KDF tested me without consent, then threw me out for HIV positive status

KDF Soldiers marching at Uhuru Gardens

KDF Soldiers marching at Uhuru Gardens during Madaraka Day celebrations on June 1, 2022

Photo credit: File | Nation Media Group

In December last year, a 23-year-old National Youth Service (NYS) graduate was elated that he would finally join the Kenya Defence Forces (KDF).

The recruitment letter required him to report to the Recruits Training School in Eldoret on December 25 last year.

He considered himself really lucky, considering that thousands had turned up for the recruitment at NYS headquarters in Ruaraka, Nairobi, on November 26, but only a few had been picked.

“Out of 35,000, I made the list of the 500 new recruits,” recounts Emmanuel Otieno*.

“I am pleased to inform you that you have been successful in the interview for recruitment into the Kenya Defence Forces as a general duty recruit. You are, therefore, required to report to the Recruit Training School (RTS), Eldoret, not later than 0800 hrs (8am) for further examinations and commencement of training,” his official admission letter reads in part.

Lifted his spirits

The good news helped lift his spirits, given the previous month he had lost his elder brother.

“I am the second-born in a family of 10 children and four mothers. In October 2021, we lost our elder brother, a nurse, in a tragic boat accident in Lake Victoria,” he recollects.

After receiving the news of his admission to the KDF training school, that evening he called his father.

“The news injected a new ray of hope in him and the entire family. In fact, I travelled home the following day, a Saturday, because the next day the entire family was expected to turn up for a thanksgiving ceremony in church,” he narrates.

Fresh medical procedures

“When I reported to the military training school in Eldoret, we were subjected to fresh medical procedures. All was well and I was given platoon number 58, besides being dispatched to Simba Division houses,” he says.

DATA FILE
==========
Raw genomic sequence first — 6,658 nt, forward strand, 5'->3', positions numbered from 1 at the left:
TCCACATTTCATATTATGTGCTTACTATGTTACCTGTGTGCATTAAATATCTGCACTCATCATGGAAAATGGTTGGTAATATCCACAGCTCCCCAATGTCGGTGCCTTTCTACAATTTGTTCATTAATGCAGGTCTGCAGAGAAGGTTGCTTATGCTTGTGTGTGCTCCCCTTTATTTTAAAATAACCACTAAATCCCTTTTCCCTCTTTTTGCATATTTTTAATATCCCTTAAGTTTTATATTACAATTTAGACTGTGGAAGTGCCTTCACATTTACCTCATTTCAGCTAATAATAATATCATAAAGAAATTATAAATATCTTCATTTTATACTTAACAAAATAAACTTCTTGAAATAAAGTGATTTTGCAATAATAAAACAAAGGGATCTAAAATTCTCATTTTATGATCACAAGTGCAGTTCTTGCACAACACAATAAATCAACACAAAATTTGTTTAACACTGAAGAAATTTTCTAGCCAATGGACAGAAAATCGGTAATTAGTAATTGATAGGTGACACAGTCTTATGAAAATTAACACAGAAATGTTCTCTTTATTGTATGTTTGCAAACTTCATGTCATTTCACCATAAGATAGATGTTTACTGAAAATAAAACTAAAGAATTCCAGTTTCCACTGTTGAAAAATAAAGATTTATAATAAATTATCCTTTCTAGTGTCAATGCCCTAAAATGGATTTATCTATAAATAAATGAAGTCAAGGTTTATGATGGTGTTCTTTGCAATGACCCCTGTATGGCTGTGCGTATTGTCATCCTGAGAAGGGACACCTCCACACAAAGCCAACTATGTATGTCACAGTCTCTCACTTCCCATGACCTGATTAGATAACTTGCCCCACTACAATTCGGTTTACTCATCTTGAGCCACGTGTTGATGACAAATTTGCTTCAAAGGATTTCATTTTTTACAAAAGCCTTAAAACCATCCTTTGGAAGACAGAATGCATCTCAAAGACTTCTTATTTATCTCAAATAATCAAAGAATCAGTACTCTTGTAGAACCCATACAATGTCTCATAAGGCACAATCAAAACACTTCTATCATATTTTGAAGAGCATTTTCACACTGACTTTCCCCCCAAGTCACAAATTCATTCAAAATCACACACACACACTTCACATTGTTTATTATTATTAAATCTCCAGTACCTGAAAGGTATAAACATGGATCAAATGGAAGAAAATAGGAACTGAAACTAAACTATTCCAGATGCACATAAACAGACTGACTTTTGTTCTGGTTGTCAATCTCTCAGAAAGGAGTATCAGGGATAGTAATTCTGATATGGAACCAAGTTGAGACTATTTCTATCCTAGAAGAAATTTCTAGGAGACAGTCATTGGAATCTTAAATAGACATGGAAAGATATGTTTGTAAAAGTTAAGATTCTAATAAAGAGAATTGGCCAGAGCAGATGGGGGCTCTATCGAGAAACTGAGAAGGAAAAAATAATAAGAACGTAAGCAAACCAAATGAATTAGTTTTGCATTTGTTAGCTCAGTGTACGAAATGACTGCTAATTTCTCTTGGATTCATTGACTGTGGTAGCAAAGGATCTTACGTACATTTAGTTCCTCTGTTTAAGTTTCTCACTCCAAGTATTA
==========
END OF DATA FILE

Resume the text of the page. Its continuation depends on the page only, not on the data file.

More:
His journey to becoming a KDF officer was, however, short-lived.

Emmanuel discloses that prior to the official opening of the military training on January 3 this year, during the usual morning parades, names of people with what were described as “medical issues” and “academic issues” were called out publicly.

“I was surprised to be among the about 300 whose names had been read out. To my shock and disbelief, we were ordered to return our letters and all the military gear and equipment we had been issued. We were then given Sh1,000 each to use as bus fare and then ordered to go back to our homes,” Emmanuel says.

He was shocked.

Tested positive for HIV

“I approached one of the medical officers and demanded to know why I was being sent away. I had been told that my issue was ‘medical’. The medical officer disclosed that they had resolved to dismiss me because I had tested positive for HIV.

 “They had taken blood samples from me during their mandatory ‘medical tests’ without letting me know that they were testing for HIV. I did not at any point consent to a HIV test,” Emmanuel tells the Nation.

He did not understand why other tests that had been taken both in the field during recruitment and at the training school did not indicate his status to be positive.

“I refused to hand over my documents. Even if it was true, HIV is not a killer disease and cannot affect my training since I am very fit. They were, however, adamant that I be sent away,” he recollects.